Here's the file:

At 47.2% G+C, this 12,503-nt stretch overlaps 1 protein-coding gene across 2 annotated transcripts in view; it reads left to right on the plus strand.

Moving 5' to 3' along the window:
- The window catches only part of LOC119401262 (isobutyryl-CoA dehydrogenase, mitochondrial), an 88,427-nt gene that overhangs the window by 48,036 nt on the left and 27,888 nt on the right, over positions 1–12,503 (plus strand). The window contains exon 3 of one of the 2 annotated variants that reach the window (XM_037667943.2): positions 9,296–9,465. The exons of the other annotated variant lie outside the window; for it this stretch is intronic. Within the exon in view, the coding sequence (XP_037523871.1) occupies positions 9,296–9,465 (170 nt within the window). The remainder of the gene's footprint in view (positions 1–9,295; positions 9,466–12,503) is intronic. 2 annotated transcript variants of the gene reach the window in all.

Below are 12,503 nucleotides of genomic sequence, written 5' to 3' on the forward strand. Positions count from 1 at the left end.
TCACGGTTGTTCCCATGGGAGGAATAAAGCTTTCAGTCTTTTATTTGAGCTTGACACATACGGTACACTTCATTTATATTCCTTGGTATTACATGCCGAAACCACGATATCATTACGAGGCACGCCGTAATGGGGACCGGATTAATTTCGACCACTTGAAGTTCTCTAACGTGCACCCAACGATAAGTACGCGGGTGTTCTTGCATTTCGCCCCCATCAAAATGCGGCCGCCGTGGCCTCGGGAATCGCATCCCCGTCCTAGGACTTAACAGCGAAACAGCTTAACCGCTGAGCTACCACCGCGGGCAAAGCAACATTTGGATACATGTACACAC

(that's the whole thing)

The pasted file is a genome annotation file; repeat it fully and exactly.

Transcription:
At 47.2% G+C, this 12,503-nt stretch overlaps 1 protein-coding gene across 2 annotated transcripts in view; it reads left to right on the plus strand.

Moving 5' to 3' along the window:
- The window catches only part of LOC119401262 (isobutyryl-CoA dehydrogenase, mitochondrial), an 88,427-nt gene that overhangs the window by 48,036 nt on the left and 27,888 nt on the right, over positions 1–12,503 (plus strand). The window contains exon 3 of one of the 2 annotated variants that reach the window (XM_037667943.2): positions 9,296–9,465. The exons of the other annotated variant lie outside the window; for it this stretch is intronic. Within the exon in view, the coding sequence (XP_037523871.1) occupies positions 9,296–9,465 (170 nt within the window). The remainder of the gene's footprint in view (positions 1–9,295; positions 9,466–12,503) is intronic. 2 annotated transcript variants of the gene reach the window in all.

Below are 12,503 nucleotides of genomic sequence, written 5' to 3' on the forward strand. Positions count from 1 at the left end.
TCACGGTTGTTCCCATGGGAGGAATAAAGCTTTCAGTCTTTTATTTGAGCTTGACACATACGGTACACTTCATTTATATTCCTTGGTATTACATGCCGAAACCACGATATCATTACGAGGCACGCCGTAATGGGGACCGGATTAATTTCGACCACTTGAAGTTCTCTAACGTGCACCCAACGATAAGTACGCGGGTGTTCTTGCATTTCGCCCCCATCAAAATGCGGCCGCCGTGGCCTCGGGAATCGCATCCCCGTCCTAGGACTTAACAGCGAAACAGCTTAACCGCTGAGCTACCACCGCGGGCAAAGCAACATTTGGATACATGTACACAC